It’s no secret that I love Monty Python, so it’s really no surprise that someone like Rifiröfi would be able to successfully appeal to my vanity in order to share his own LEGO Monty Python creations. The thing is, Rifiröfi LEGO recreations of key scenes from Monty Python and the Holy Grail are really quite good — wonderful custom minifigures presented with well-built scenes in pseudo-official box art.
Here’s The Rabbit of Caerbannog, with its “nasty, big, pointy teeth!”
Fortunately, the Holy Hand Grenade of Antioch is at hand to assist King Arthur and his brave knights.
But one of my favorite scenes is when *SPOILER* Sir Bedevere establishes that Connie Booth’s character is a witch because she weighs the same as a duck.
Okay, fine, I can’t pick a favorite scene. Here’s the Black Knight.
Finally, no depiction of Monty Python and the Holy Grail would be complete without the French knights and Arthur’s assault on their castle.
Check out all of Rifiröfi’s LEGO Monty Python scenes on Flickr. And since I’m in a mildly self-aggrandizing mood, you can take a trip in the wayback machine with me and visit my own LEGO Monty Python photoset on Flickr. (For the record, I think Rifiröfi’s scenes are way better than mine — some of the earliest LEGO photos I posted online back in 2004.)
But, you say, this little scene by Gabriel Thomson (whose more recent LEGO version of the Göbekli Tepe archaeological site we blogged a week ago) is a Star Trek scene! What’s with the Monty Python reference, Andrew?
Wait, what’s that on the viewscreen? And who’s that in the fez?
Egads! It’s the Crimson Permanent Assurance!
I suspect the crew of the Enterprise will be completely fine in the face of marauding financiers. They do, after all, have a certain Time Lord on board…
Via The Living Brick, my favorite minifig-centric blog.
With our announcement of Numereji 2421, it’s clear the convention season is upon us, but the collaborative display that we’re organizing is hardly the only group build at BrickCon this fall. Iain Heath has just announced PythonScape, a Miniland-scale homage to the wonder and beauty of Monty Python.
I’ve already called dibs on the Black Knight, but there are still plenty of funny characters and scenes open for contributions. Following the success of Bricks of Character, I’m sure this is going to be awesome.
When I first saw the Crimson Permanent Assurance section of Monty Python’s Meaning of Life when I was a kid it simply blew my mind. This Cafe Corner standard version by gotoAndLego does the same.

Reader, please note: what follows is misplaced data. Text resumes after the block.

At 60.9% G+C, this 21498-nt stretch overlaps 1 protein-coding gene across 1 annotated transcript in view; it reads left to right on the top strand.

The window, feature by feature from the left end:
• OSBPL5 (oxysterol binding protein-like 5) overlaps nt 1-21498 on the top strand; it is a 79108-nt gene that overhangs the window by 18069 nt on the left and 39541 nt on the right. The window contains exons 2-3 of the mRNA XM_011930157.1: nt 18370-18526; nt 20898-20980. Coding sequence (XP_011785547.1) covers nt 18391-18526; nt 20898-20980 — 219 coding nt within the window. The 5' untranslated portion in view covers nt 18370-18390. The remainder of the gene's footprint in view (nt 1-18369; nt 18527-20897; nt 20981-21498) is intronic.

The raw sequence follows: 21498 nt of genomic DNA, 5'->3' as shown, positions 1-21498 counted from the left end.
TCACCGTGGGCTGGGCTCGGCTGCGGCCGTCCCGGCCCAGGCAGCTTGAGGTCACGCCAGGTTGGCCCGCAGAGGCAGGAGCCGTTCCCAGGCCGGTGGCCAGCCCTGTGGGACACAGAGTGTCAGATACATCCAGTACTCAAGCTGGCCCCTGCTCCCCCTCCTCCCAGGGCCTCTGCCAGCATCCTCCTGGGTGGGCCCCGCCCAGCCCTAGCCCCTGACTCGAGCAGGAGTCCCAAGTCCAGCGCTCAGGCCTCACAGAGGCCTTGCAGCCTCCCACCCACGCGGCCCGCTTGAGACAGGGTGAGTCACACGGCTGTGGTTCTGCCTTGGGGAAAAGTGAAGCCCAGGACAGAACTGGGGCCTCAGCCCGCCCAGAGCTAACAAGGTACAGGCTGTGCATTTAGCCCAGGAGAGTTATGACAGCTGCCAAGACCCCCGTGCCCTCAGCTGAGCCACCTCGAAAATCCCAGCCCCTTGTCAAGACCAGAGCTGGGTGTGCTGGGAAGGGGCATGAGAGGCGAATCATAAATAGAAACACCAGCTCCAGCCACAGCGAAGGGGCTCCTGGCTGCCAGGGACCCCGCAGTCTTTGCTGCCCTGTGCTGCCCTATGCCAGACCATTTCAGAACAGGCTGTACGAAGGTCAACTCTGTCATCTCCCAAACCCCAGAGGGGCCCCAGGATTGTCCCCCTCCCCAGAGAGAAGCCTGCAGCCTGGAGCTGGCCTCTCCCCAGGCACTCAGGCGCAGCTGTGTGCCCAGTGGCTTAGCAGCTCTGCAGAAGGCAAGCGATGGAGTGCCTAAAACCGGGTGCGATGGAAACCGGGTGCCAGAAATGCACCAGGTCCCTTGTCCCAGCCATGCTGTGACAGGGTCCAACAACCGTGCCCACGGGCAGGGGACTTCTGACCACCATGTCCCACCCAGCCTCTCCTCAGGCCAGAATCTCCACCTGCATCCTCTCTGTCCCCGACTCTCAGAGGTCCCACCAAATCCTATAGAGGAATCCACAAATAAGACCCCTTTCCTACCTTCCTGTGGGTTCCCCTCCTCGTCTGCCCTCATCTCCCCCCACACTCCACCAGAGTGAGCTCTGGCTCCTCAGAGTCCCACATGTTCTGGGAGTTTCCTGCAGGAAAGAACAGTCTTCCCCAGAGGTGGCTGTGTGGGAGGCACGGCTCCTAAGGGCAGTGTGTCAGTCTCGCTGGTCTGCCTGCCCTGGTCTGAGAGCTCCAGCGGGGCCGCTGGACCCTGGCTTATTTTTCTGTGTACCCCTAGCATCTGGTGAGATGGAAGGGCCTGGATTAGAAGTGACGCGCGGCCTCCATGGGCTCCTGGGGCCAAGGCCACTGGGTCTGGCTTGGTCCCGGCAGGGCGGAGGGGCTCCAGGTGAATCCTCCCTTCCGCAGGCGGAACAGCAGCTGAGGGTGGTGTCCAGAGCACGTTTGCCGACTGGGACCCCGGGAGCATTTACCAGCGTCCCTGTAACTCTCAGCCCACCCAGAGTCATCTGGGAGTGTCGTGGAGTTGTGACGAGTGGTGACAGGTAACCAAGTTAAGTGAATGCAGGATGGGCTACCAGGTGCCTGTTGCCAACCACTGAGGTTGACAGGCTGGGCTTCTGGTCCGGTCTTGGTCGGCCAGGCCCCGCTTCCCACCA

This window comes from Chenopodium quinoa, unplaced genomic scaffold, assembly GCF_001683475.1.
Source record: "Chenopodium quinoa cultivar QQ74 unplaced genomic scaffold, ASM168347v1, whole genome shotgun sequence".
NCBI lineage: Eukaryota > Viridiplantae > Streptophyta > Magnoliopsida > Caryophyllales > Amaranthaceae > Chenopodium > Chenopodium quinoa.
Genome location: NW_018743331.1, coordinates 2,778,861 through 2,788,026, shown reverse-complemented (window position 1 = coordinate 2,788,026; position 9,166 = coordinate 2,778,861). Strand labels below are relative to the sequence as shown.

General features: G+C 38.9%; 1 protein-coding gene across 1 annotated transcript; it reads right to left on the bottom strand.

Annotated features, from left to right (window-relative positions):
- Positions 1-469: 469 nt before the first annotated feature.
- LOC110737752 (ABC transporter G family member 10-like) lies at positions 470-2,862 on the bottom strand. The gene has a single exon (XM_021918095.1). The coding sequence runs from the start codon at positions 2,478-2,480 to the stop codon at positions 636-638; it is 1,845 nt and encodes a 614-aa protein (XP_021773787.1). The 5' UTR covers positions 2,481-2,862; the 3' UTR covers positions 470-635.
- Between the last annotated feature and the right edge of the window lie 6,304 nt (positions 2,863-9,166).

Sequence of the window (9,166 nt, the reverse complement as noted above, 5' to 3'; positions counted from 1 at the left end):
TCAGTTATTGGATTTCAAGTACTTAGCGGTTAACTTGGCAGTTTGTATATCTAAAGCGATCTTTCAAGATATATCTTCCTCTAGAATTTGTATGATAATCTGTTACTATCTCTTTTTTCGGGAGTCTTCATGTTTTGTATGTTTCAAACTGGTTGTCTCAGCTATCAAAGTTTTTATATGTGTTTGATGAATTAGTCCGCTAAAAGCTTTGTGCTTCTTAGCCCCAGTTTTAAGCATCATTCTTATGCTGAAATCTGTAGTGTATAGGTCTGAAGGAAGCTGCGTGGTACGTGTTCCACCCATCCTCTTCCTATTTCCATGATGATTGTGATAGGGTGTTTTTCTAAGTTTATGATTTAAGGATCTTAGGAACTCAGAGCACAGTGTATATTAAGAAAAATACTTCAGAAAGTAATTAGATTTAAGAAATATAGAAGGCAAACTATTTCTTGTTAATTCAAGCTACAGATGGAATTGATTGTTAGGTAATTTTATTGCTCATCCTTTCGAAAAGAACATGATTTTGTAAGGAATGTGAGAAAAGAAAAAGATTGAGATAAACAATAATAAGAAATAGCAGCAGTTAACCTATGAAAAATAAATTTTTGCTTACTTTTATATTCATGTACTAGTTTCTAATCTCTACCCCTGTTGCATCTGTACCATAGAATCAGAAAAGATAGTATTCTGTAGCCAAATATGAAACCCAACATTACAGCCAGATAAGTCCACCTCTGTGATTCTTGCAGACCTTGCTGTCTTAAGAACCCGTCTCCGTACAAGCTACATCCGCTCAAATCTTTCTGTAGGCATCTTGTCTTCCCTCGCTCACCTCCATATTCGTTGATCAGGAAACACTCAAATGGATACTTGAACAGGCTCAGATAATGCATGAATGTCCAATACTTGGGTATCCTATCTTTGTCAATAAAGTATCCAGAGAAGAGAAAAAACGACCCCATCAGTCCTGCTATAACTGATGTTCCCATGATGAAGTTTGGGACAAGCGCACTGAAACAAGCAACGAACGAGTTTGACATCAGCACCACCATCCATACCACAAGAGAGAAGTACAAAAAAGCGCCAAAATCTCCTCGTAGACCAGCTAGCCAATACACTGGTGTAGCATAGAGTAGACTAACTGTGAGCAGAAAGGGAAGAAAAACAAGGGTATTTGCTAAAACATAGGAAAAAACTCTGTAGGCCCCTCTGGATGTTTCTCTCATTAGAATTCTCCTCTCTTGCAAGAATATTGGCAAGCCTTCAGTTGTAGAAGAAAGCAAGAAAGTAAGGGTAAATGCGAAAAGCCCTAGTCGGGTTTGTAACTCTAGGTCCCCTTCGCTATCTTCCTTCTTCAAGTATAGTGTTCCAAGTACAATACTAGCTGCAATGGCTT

It’s a pretty imposing structure and fairly close to the appropriate architectural features for the building. I would find this thing crewed by elderly clerks driven mad quite intimidating if it drifted past my office.
I had the distinct pleasure of seeing John Cleese in person last night at the Moore Theatre in Seattle. As my first post after being away for a couple of weeks, I have the distinct pleasure tonight of blogging this CubeDude Gumby by Iain Heath (Ochre Jelly):
The iPod Racer by Matt De Lanoy may have seemed the epitome of LEGO geekiness — a good thing! — but this “Swallow podracer” by tbone_tbl is quite possibly its equal:
The podrace engines that represent King Arthur’s 5-ounce swallows tow a two-pound coconut pod, with the king’s trusty servant Patsy clopping along behind.
It remains unclear whether the swallows are African or European…
The Classic-Castle.com Vignette Storytelling Contest kicked off at the beginning of this month, and sets of four vigs are popping up all over the place.
Aaron Andrews‘ vigs are inspired by one of my favorite moments in the Monty Python canon — “Bring out your dead!”
(“I’m not dead!”)
As “Armothe,” Kyle Peterson may be best known as one half of the team behind BrickForge, but he’s also a great minifig customizer in his own right. His latest set of figs is from Monty Python and the Holy Grail. From Arthur and Sir Bedevere (above) to Launcelot and Robin (below), the gang’s all here.
Check out Kyle’s Flickr photostream for more, including Galahad, Gawain, and my favorite, a French Knight:
“Now go away, or I shall taunt you a second time!”
Monty Python’s Flying Circus! (Cue Sousa’s “The Liberty Bell.”)
(Click to view my Monty Python photoset on Flickr, with three new minifigs.)
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Here’s another one of my pre-blog creations that I just uploaded to Flickr — the dead parrot sketch (also called “Pet Shop”) from “Monty Python’s Flying Circus”:
Click the image for the full photo set on Flickr.